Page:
FILED: May 31, 2000

IN THE COURT OF APPEALS OF THE STATE OF OREGON

In the Matter of William Hal,
a Minor Child.

STATE ex rel JUVENILE DEPARTMENT
OF MULTNOMAH COUNTY,

Respondent,

v.

WILLIAM HAL,

Appellant.

(9309-82980; CA A101947)

Appeal from Circuit Court, Multnomah County.

Paula Kurshner, Judge.

Argued and submitted September 1, 1999.

Daniel E. Cross, argued the cause for appellant. With him on the brief was Bertoni & Todd.

Richard D. Wasserman, Assistant Attorney General, argued the cause for respondent. With him on the brief were Hardy Myers, Attorney General, and Michael D. Reynolds, Solicitor General.

Before Landau, Presiding Judge, and Linder and Brewer, Judges.

LINDER, J.

Restitution order vacated; otherwise affirmed.

LINDER, J.

In this delinquency proceeding, the juvenile court found youth to be within its jurisdiction because he committed acts that, if committed by an adult, would constitute the crimes of unauthorized use of a vehicle, ORS 164.135(1)(a), (1) and possession of a stolen vehicle, ORS 819.300(1). (2) The juvenile court committed youth to the custody of the Oregon Youth Authority (OYA) for placement at a state training school for up to five years and required him to pay $500 in restitution. Youth appeals, challenging the juvenile court's finding of jurisdiction, the custody order, and the restitution award. For the reasons discussed below, we affirm the juvenile court's finding of jurisdiction and the custody order but vacate the restitution award.

The evidence at the delinquency hearing established that youth was caught driving a stolen Jeep Wrangler. He had rented the vehicle from a woman who he knew was a crack addict. The owner of the car testified that, when the vehicle was returned to him, its interior had been stripped and wires hung from where the stereo had been. The car had Washington state license plates.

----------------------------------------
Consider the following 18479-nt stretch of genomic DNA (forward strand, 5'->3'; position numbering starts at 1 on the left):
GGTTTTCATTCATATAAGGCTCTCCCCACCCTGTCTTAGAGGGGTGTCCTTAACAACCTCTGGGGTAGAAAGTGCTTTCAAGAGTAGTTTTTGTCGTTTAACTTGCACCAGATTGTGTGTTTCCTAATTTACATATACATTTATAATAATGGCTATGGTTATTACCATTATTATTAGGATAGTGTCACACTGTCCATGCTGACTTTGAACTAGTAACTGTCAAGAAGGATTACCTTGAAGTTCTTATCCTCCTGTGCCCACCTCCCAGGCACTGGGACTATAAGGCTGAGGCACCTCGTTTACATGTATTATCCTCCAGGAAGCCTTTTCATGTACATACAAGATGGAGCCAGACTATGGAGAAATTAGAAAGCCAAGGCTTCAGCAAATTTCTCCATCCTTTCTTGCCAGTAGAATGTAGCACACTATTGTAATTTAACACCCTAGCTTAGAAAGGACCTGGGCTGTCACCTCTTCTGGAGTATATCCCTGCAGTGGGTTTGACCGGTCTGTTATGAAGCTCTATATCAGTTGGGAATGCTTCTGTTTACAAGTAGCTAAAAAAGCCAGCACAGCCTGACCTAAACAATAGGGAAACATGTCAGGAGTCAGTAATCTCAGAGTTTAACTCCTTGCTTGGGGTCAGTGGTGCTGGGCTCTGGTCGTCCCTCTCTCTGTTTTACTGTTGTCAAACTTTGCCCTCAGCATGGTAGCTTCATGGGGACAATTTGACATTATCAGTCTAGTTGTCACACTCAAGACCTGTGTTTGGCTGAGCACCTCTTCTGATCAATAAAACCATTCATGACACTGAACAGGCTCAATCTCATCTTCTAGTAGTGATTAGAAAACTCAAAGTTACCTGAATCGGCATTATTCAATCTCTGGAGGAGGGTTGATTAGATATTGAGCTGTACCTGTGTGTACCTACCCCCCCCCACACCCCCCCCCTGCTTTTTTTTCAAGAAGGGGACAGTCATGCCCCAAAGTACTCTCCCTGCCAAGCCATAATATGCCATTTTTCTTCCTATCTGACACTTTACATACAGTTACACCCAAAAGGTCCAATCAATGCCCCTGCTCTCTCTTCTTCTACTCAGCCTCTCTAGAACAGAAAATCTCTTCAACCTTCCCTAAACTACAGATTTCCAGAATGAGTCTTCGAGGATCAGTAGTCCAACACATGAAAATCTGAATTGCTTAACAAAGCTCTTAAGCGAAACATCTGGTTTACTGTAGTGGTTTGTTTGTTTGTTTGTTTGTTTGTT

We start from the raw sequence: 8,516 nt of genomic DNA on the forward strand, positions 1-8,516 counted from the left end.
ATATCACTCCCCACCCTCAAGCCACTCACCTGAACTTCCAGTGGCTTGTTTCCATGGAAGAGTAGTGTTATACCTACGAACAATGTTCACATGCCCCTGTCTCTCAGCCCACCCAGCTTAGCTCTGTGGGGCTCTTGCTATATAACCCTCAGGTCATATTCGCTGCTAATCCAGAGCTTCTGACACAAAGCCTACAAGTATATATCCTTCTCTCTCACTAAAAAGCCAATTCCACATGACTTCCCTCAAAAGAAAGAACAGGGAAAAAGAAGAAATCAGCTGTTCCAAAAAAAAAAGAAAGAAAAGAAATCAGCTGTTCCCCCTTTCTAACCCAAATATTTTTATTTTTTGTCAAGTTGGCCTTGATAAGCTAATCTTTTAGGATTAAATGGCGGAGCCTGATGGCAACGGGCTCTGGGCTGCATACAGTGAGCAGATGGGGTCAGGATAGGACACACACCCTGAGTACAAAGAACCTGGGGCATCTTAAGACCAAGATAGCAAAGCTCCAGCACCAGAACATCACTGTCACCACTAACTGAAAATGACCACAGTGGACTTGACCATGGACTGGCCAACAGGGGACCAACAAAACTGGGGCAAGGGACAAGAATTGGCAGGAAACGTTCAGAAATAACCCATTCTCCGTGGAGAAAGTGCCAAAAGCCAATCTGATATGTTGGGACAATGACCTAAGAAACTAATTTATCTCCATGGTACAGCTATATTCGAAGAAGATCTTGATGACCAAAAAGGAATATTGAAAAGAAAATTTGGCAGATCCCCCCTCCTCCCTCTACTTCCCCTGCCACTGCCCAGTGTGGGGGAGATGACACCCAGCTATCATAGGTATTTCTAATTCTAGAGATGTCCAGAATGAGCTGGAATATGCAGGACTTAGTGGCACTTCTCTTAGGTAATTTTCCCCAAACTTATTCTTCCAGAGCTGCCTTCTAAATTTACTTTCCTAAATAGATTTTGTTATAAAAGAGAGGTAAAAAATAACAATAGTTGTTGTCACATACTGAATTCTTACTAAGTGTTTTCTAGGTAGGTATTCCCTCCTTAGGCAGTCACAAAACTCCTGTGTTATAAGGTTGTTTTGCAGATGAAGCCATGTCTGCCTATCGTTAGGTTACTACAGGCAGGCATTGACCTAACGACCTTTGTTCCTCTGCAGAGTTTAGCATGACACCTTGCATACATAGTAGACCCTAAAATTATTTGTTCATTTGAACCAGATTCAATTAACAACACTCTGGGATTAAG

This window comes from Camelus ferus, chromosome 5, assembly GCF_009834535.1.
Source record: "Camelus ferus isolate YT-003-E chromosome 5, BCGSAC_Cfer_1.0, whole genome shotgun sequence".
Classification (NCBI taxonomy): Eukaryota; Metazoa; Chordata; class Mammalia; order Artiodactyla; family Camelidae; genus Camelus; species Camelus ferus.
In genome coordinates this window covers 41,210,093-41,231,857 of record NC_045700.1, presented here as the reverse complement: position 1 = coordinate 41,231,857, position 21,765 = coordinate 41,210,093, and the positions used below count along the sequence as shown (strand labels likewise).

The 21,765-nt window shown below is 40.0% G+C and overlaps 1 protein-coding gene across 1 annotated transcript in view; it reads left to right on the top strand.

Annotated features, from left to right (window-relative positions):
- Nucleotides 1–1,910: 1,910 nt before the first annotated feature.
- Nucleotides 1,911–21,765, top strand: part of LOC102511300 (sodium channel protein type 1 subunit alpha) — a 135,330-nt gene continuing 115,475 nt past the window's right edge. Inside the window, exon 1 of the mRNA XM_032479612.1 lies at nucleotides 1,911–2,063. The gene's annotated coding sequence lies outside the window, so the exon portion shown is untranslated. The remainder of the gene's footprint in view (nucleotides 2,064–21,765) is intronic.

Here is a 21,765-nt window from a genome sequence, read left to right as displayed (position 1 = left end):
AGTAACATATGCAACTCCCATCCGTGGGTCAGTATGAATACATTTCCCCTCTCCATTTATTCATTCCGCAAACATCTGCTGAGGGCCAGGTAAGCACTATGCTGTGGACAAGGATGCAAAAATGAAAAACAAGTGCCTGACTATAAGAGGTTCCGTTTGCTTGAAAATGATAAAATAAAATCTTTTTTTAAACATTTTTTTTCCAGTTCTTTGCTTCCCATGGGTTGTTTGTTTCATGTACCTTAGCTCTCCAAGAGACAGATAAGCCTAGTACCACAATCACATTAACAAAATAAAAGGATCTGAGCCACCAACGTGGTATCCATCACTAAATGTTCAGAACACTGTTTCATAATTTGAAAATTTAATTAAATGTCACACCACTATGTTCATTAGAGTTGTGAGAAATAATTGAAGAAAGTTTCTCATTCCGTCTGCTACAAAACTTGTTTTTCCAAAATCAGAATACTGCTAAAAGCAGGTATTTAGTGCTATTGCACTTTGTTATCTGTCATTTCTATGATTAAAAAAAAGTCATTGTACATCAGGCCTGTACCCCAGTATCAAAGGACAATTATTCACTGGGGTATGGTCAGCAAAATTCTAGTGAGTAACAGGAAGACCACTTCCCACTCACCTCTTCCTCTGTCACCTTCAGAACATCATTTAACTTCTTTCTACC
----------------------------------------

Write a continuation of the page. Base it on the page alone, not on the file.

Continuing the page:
Youth first challenges the sufficiency of the state's evidence on both grounds for the petition, arguing that the state did not prove beyond a reasonable doubt that he knew the vehicle was stolen. To prove the allegation of unauthorized use of a vehicle, the state must prove that youth knew that he was using the vehicle without the owner's consent. See ORS 164.135; State ex rel Juv. Dept. v. Mitchell, 142 Or App 40, 43, 920 P2d 1103 (1996). To prove the allegation of possession of a stolen vehicle, the state must prove that youth either knew or had reason to believe that the vehicle was stolen. See ORS 819.300. Thus, actual knowledge is not required for the latter of the two charges (i.e., possession of a stolen vehicle). Here, we find from the evidence, including the circumstances surrounding how youth obtained the car and its condition, that youth at least had reason to believe that the car that he had "rented" was stolen. See ORS 419A.200(5) (providing for de novo appellate review). Because the evidence proves at least one of the two grounds alleged in the petition, we affirm the juvenile court's finding of jurisdiction.